No stimulus, tight fiscal targets in Mexico's budget

Herrera said a European-style debt driven stimulus would have cost Mexico more in additional interest payments alone than the country’s spending on primary and secondary teachers’ salaries.  — AFP pic
Herrera said a European-style debt driven stimulus would have cost Mexico more in additional interest payments alone than the country’s spending on primary and secondary teachers’ salaries. — AFP pic

MEXICO CITY, Sept 9 — Mexico’s government plans to keep a lid on spending while offering some support for hospitals, pensioners and infrastructure in a lean 2021 budget that forecasts only partial recovery for an economy hammered by the Covid-19 pandemic.

Delivering the budget proposal to Congress, Finance Minister Arturo Herrera said Mexico could ill-afford the kind of government largesse advanced economies had unleashed to recover from coronavirus lockdowns.

“We would like to think there is money for everyone, but that is not the reality we are facing,” Herrera said, comparing the economic crisis to the 1930s Great Depression as he delivered an austere budget proposal to Congress.

Mexico’s budget will be closely watched by ratings agencies who stripped state oil company Pemex of its investment grade this year and have warned Mexico’s sovereign debt could suffer the same fate.

A draft of the budget proposal circulated by members of congress earlier yesterday mentioned some US$2 billion (RM8.34 billion) in transfers to Pemex, including funds for a new refinery, but the shorter final proposal did not appear to mention the transfer.

Overall the budget was tight, in line with President Andres Manuel Lopez Obrador’s view that successive Mexican governments wasted public funds on excess and corruption.

Lopez Obrador is an outlier among both wealthy and emerging nations, insisting on controlling spending even in the face of the economic destruction wrought by coronavirus lockdown.

Herrera said a European-style debt driven stimulus would have cost Mexico more in additional interest payments alone than the country’s spending on primary and secondary teachers’ salaries.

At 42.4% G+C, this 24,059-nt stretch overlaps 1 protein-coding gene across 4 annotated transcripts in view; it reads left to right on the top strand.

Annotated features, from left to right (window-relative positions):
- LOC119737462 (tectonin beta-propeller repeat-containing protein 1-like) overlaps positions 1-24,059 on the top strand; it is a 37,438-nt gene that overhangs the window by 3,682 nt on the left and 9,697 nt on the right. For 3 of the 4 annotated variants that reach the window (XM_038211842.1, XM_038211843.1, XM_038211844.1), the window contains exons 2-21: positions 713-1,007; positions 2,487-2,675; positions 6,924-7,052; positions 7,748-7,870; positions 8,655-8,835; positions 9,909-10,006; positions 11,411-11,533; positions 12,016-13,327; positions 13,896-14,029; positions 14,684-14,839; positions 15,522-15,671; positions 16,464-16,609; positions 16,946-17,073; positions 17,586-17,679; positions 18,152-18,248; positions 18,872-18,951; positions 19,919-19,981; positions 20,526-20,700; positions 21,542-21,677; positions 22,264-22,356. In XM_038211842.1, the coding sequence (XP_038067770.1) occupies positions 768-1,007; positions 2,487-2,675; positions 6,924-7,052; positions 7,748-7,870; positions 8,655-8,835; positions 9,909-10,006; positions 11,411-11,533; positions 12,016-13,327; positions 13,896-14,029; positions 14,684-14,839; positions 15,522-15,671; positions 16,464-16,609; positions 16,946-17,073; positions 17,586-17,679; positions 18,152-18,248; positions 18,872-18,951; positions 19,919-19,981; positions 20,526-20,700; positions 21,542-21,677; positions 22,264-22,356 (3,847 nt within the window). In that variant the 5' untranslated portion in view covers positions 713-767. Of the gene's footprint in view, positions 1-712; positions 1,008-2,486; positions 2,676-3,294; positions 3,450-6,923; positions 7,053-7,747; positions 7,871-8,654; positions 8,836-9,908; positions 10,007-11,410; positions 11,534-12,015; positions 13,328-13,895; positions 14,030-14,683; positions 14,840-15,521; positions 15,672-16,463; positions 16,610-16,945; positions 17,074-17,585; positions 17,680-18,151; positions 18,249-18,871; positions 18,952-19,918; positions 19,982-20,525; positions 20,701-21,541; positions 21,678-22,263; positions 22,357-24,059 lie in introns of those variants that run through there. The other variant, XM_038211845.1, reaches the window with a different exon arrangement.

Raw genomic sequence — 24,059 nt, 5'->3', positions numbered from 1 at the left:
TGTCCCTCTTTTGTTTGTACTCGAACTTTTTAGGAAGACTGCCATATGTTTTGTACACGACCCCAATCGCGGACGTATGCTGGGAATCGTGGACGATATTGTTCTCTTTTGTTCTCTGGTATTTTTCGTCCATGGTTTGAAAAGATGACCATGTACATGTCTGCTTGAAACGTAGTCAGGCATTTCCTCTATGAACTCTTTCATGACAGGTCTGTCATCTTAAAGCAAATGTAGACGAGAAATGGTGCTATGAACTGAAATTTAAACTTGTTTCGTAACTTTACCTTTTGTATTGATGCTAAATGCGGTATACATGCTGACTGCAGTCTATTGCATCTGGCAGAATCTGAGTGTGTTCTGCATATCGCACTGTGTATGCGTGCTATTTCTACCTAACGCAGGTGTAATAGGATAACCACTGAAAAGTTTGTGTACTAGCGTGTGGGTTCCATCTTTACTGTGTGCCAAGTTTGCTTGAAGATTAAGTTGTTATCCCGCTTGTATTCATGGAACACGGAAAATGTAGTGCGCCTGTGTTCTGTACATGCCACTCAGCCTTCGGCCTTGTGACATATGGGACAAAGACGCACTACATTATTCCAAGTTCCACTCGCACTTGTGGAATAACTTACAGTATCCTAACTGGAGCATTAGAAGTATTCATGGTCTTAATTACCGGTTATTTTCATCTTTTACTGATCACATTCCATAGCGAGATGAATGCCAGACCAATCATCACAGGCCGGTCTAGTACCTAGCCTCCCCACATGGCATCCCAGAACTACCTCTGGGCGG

Instead of borrowing, Lopez Obrador says additional funds for social programmes can be found through cutting fat from the budget.

“It looks like goals of fiscal control are favoured over programmes of economic reactivation,” said Jose Luis de la Cruz, director of Mexico’s Industrial Development and Economic Growth Institute.

“For the Mexican government it is very important to send a signal that there is a very strong commitment to avoid further indebting the country,” he said.

Herrera’s budget forecast a contraction of only 8 per cent in the economy this year, a rosier view than the central bank’s worst-case scenario of a 13 per cent slump.

In a similar vein, Herrera predicted 4.6 per cent economic growth next year, significantly better than the bank’s gloomiest prediction.

Herrera said there would be growth in real terms for public health spending, which he said would emerge permanently stronger from the pandemic, and for road-building and other infrastructure, which he said would be a source of jobs.

He also reiterated President Obrador’s promise of no new taxes or tax increases this year.

The budget proposes lowering debt as a proportion of gross domestic product by the end of next year. Despite that goal, the government recently gave itself more room for debt to rise to 70 per cent of GDP if needed over the next four years.

The budget proposes US$5.2 billion in federal government foreign debt operations and another US$1 billion in foreign debt operations for Pemex.

Mexico’s primary budget balance — which excludes interest payments on existing debt — will be nil next year, the budget proposes. It includes a revision of the figure for this year, from a 0.6 per cent deficit to a 0.2 per cent surplus.

It also proposes increased spending for some social programmes including pensions, but forecasts only 6.4 per cent overall revenue growth over 2020, a year in which the economy is forecast to contract the most in almost 90 years. — Reuters

Related Articles